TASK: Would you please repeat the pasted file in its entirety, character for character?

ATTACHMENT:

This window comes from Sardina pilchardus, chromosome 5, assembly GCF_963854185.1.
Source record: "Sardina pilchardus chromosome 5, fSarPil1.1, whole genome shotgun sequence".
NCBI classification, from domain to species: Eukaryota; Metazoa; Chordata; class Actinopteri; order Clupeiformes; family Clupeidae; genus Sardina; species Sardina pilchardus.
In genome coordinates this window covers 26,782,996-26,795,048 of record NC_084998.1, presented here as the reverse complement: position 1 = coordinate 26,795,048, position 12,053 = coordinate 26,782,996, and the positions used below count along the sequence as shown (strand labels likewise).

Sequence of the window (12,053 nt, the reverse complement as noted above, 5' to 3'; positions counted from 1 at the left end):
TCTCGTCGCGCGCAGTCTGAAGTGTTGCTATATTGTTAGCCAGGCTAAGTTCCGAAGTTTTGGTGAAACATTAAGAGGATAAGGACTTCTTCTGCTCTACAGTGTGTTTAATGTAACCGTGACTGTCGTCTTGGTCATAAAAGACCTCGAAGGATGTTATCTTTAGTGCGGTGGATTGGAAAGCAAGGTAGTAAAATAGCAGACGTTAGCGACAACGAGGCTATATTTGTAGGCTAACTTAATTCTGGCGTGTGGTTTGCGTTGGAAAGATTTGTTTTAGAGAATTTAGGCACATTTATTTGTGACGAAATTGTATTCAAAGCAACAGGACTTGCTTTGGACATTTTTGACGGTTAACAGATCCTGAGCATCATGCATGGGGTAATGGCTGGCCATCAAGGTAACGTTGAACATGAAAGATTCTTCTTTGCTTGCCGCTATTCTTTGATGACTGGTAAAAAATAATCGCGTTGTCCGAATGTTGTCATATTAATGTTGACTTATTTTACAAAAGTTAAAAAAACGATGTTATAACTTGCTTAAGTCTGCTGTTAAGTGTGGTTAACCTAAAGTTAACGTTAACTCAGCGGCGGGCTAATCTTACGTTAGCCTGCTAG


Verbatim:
This window comes from Sardina pilchardus, chromosome 5, assembly GCF_963854185.1.
Source record: "Sardina pilchardus chromosome 5, fSarPil1.1, whole genome shotgun sequence".
NCBI classification, from domain to species: Eukaryota; Metazoa; Chordata; class Actinopteri; order Clupeiformes; family Clupeidae; genus Sardina; species Sardina pilchardus.
In genome coordinates this window covers 26,782,996-26,795,048 of record NC_084998.1, presented here as the reverse complement: position 1 = coordinate 26,795,048, position 12,053 = coordinate 26,782,996, and the positions used below count along the sequence as shown (strand labels likewise).

Sequence of the window (12,053 nt, the reverse complement as noted above, 5' to 3'; positions counted from 1 at the left end):
TCTCGTCGCGCGCAGTCTGAAGTGTTGCTATATTGTTAGCCAGGCTAAGTTCCGAAGTTTTGGTGAAACATTAAGAGGATAAGGACTTCTTCTGCTCTACAGTGTGTTTAATGTAACCGTGACTGTCGTCTTGGTCATAAAAGACCTCGAAGGATGTTATCTTTAGTGCGGTGGATTGGAAAGCAAGGTAGTAAAATAGCAGACGTTAGCGACAACGAGGCTATATTTGTAGGCTAACTTAATTCTGGCGTGTGGTTTGCGTTGGAAAGATTTGTTTTAGAGAATTTAGGCACATTTATTTGTGACGAAATTGTATTCAAAGCAACAGGACTTGCTTTGGACATTTTTGACGGTTAACAGATCCTGAGCATCATGCATGGGGTAATGGCTGGCCATCAAGGTAACGTTGAACATGAAAGATTCTTCTTTGCTTGCCGCTATTCTTTGATGACTGGTAAAAAATAATCGCGTTGTCCGAATGTTGTCATATTAATGTTGACTTATTTTACAAAAGTTAAAAAAACGATGTTATAACTTGCTTAAGTCTGCTGTTAAGTGTGGTTAACCTAAAGTTAACGTTAACTCAGCGGCGGGCTAATCTTACGTTAGCCTGCTAG